ARE YOU MORE LIKE IVY OR BEAN?

ANNIE: Who can tell what he or she is like? Not me. I think of myself as soft-spoken and gentle, but whenever I mention this to other people, they laugh. They laugh and laugh. Phooey. I just went downstairs and asked all the people in my house whether I'm more like Ivy or Bean: 2 votes for Bean; 2 votes for Ivy; 2 abstentions (the guinea pigs); and the UPS guy says he doesn't know.

SOPHIE: I wish I was more like Bean, but if I'm honest, I'm Ivy through and through. Except for the headbands.

WHAT WAS YOUR FAVORITE BOOK WHEN YOU WERE SEVEN?

ANNIE: Ellen and the Gang by Frieda Friedman and Bennett Cerf's Book of Laughs.

SOPHIE: The House at Pooh Corner by A. A. Milne and E. H. Shepard and The Elephant and the Bad Baby by Elfrida Vipont and Raymond Briggs.

WHAT DO YOU SAY TO KIDS WHO SAY THEY DON'T LIKE TO READ?

ANNIE: That's okay. Neither does Bean.

WHAT DO YOU SAY TO KIDS WHO SAY THEY CAN'T DRAW?

SOPHIE: Rubbish. If you have hands you can draw. And if you don't have hands, that's no excuse either. People have done very interesting drawings with their feet.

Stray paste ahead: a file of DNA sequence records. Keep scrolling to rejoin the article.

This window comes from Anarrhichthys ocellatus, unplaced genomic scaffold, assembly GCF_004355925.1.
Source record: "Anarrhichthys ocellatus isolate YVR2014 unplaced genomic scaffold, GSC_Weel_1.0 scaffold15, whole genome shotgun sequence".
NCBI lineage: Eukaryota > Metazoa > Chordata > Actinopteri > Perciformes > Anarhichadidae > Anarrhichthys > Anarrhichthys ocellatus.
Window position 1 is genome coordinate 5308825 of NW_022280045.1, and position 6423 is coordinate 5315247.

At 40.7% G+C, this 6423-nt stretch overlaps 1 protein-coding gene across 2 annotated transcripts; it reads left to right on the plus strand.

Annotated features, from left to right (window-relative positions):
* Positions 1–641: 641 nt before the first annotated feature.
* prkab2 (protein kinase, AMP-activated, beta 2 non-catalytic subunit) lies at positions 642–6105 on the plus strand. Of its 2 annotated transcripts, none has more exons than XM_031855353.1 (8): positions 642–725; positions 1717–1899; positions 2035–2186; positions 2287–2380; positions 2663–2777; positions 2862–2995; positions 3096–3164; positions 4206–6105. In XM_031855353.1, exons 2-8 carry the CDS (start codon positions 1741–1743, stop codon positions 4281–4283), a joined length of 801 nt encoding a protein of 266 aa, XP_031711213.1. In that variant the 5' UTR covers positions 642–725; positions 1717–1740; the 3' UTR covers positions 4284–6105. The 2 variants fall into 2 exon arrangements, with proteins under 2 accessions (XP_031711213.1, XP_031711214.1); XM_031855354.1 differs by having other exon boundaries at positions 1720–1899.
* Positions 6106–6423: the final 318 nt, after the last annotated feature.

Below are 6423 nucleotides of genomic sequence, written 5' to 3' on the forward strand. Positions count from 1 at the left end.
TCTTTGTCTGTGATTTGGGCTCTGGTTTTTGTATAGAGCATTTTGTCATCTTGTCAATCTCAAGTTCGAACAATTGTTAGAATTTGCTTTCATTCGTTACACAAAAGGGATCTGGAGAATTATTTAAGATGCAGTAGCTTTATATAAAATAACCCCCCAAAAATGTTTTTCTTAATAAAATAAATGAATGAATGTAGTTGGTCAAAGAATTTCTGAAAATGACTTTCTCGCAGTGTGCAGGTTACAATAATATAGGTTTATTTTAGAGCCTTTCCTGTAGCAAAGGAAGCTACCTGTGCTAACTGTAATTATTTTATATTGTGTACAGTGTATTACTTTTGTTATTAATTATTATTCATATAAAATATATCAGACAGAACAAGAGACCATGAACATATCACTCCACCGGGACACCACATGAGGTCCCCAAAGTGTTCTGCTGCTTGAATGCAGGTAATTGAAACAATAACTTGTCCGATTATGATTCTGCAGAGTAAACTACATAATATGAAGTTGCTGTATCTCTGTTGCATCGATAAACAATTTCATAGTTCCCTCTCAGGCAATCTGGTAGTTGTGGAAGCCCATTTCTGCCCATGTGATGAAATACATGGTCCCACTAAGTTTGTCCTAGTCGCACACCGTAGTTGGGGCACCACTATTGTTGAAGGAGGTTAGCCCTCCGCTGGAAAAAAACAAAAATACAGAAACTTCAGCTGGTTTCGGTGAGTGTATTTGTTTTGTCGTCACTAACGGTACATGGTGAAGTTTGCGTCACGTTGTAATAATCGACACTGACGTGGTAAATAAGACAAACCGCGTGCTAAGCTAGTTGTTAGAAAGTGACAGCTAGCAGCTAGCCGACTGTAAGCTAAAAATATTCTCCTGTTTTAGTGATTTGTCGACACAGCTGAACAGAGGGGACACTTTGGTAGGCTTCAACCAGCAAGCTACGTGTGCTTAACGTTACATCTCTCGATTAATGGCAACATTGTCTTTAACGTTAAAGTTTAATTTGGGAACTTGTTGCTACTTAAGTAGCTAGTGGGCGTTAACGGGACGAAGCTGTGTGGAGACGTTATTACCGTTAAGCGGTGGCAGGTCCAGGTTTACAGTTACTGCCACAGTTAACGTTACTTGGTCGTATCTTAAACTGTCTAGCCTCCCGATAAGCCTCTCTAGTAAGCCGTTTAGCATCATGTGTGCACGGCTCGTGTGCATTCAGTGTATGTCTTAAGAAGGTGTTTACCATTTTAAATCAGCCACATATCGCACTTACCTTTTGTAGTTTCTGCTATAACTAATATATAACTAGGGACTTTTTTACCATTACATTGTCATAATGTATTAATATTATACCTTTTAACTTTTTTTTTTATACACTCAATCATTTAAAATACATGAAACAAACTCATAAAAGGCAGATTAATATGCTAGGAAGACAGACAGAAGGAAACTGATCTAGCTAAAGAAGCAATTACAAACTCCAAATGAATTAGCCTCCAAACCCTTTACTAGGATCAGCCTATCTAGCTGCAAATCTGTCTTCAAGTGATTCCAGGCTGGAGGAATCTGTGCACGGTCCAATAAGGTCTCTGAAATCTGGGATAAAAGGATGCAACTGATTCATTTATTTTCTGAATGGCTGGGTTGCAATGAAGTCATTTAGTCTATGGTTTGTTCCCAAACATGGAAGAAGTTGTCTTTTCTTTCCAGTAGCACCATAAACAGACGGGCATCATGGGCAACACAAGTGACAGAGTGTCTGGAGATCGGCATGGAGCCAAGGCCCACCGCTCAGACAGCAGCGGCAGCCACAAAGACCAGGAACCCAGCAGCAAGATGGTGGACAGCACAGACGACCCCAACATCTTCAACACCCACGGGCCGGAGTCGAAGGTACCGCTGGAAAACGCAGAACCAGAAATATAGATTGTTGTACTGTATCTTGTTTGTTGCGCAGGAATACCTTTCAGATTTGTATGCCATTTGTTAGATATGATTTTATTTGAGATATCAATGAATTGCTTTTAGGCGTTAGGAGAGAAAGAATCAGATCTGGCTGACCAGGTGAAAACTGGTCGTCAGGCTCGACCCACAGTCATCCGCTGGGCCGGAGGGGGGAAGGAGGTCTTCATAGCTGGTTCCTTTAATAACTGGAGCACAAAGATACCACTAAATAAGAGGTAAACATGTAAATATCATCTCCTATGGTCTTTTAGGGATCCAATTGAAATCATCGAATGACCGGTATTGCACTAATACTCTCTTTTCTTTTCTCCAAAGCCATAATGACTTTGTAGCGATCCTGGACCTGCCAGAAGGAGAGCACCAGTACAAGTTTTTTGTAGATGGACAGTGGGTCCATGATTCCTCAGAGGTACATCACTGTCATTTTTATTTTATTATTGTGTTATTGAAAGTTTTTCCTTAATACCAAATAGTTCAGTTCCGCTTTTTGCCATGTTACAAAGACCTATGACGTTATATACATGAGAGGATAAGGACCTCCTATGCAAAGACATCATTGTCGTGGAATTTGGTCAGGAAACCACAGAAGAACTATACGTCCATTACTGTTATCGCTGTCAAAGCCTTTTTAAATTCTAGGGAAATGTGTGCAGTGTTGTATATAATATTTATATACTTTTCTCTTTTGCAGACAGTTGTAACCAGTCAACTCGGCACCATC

IF YOU WEREN'T A WRITER, WHAT WOULD YOU BE?

ANNIE: Hmm. This question can be taken in two ways. If I could exchange being a writer for any other profession in the world and then magically receive the ability to go along with that profession, I'd be an opera singer. You get to wear really good costumes, and everyone fusses over whether you might get a chill. Right now, no one cares if I might get a chill.

However, if I had to stop being a writer for some reason, and I got absolutely NO new abilities, I suppose I'd have to be a fortune teller, since that's the only other thing I can do. No, wait! Maybe I could bake cakes! I make super cakes.

IF YOU WEREN'T AN ARTIST, WHAT WOULD YOU BE?

SOPHIE: I would like to have a museum. It would be a museum dedicated to half-finished projects. There would be a room of half-done tapestries, and half-knitted sweaters. There would be half-finished paintings and half-built Brooklyn Bridges made from matchsticks. It would be open every seventh Thursday that fell on a half moon, and people would line up for miles. I'd serve half-baked cookies. It would be brilliant.

WHERE DO YOU GET THE IDEAS FOR YOUR BOOKS?

ANNIE: I steal them from children.

SOPHIE: I steal them from children.

WHAT DO YOU DO FOR FUN DURING SPRING AND SUMMER VACATIONS?